There are smiles on the faces of the people working at Spice N Curry, which opened in May in Elkridge, but don’t let that fool you. Underneath their cheery exteriors, they are serious — about their food and about making sure their diners are having a wonderful time.
When we arrived at Spice N Curry, around 6:30 p.m. on a Thursday, only a few tables were occupied. That changed quickly, with the restaurant filling over the next half-hour.
Spice N Curry’s menu includes all the classic dishes people expect to see at an Indian restaurant, plus numerous South Indian meals that aren’t as common. Though the Baltimore area is home to some of the country’s best Indian restaurants, most focus on food from the northern part of the country.
India is the seventh-largest country, by size, in the world, and the culinary differences between its regions — in ingredients and in styles of cooking — are significant. Northern Indian cuisine includes more breads and curries, while the food of the south is often rice or lentil-based — and the varieties narrow further from there.
Spice N Curry’s kitchen does justice to both regions.
We started with a bowl of crispy bread served with sweet and hot dipping sauces, followed by two southern India-inspired appetizers, punugulu and chicken 65. The punugulu — small, fried balls of squishy rice — were served with a spicy red sauce and a cooler, herbaceous green sauce for dipping. Texturally similar to hush puppies with mild flavor on their own, the punugulu were a good canvas for the intense sauces.
Chicken 65, a fried chicken dish with roots in Chennai, a city in the southeastern part of the country, was crispy and tasty with sneaky heat we loved.
Biryani — dishes using spiced basmati rice as a base — are a staple of southern Indian cuisine. Spice N Curry’s version has roots in Hyderabad and was simply lovely. The rice was delicately aromatic and cooked gorgeously with half a hard-boiled egg on top. In the middle of the mound, we found a chicken leg, its dark meat falling right off the bone.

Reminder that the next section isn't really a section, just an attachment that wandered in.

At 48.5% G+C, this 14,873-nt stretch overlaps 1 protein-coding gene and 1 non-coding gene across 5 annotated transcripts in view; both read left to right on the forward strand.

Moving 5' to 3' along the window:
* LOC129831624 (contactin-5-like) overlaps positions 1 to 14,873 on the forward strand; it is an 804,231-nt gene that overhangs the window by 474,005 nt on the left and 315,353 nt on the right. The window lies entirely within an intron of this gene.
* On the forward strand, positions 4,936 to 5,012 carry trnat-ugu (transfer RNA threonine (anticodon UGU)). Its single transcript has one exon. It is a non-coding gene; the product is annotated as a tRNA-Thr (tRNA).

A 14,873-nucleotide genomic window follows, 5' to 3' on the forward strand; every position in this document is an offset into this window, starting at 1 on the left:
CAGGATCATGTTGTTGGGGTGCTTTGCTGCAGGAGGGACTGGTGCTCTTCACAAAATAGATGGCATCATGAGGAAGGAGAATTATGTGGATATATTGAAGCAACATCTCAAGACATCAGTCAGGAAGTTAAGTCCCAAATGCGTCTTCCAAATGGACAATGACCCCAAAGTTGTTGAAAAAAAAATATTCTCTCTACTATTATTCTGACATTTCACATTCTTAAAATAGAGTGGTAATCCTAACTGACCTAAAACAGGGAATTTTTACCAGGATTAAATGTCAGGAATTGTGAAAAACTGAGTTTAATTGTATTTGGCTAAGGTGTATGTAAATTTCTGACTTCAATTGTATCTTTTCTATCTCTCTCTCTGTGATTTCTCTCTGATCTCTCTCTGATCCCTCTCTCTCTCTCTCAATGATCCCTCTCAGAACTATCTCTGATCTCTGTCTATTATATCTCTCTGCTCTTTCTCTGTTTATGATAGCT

We seasoned the rice, alternatively, with savory, gravylike sauce and cool, yogurt-based raita, both of which we loved.
Curries are a common element of northern Indian cuisine; the restaurant’s rich goat curry was intense and dark, with bits of goat meat, still on the bone, swimming in the thick sauce. It was spicy, which we liked, but not overly so.
Dessert was gulab jamun — spongy balls of fried dough in a light syrup spiced with cardamom. Sweet and sticky, they were a simple and likable way to end the meal. We realized, though, that we would’ve been just as happy to finish dinner with a mango lassi.
Instead, we tried the creamy, fruity drink early in the meal, when our waiter brought us one to try at no charge. It was sweet and thick, and we made quick work of it. From there, we stuck with water and soft drinks. Spice & Curry has no liquor license but allows BYOB with a fee of $5 to $10 for wine and $1.50 for beer.
Throughout dinner, the waiter who brought us the lassi kept an eye on our table, sharing service with a waitress. The pair partnered on every table in the restaurant, and though it was a busy spot, they managed to be attentive and friendly all around.
As we gathered our things to go, we overheard them chatting about the menu with the couple at the table next to ours, patiently answering questions and offering suggestions. They seemed invested in making sure the couple enjoyed what they ordered.
The same thing had happened during our meal, and it made a difference. Our culinary exploration of India — especially the southern portion — was excellent, from start to finish.